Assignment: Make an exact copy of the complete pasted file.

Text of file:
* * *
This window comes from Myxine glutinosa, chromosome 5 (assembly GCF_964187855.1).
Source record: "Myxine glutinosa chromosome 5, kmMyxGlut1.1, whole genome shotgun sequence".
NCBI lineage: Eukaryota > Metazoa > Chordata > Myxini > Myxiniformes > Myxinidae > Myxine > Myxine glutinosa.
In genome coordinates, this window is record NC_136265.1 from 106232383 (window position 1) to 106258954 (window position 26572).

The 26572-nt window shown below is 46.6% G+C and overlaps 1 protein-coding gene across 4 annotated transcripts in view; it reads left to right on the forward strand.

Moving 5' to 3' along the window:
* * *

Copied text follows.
This window comes from Myxine glutinosa, chromosome 5 (assembly GCF_964187855.1).
Source record: "Myxine glutinosa chromosome 5, kmMyxGlut1.1, whole genome shotgun sequence".
NCBI lineage: Eukaryota > Metazoa > Chordata > Myxini > Myxiniformes > Myxinidae > Myxine > Myxine glutinosa.
In genome coordinates, this window is record NC_136265.1 from 106232383 (window position 1) to 106258954 (window position 26572).

The 26572-nt window shown below is 46.6% G+C and overlaps 1 protein-coding gene across 4 annotated transcripts in view; it reads left to right on the forward strand.

Moving 5' to 3' along the window: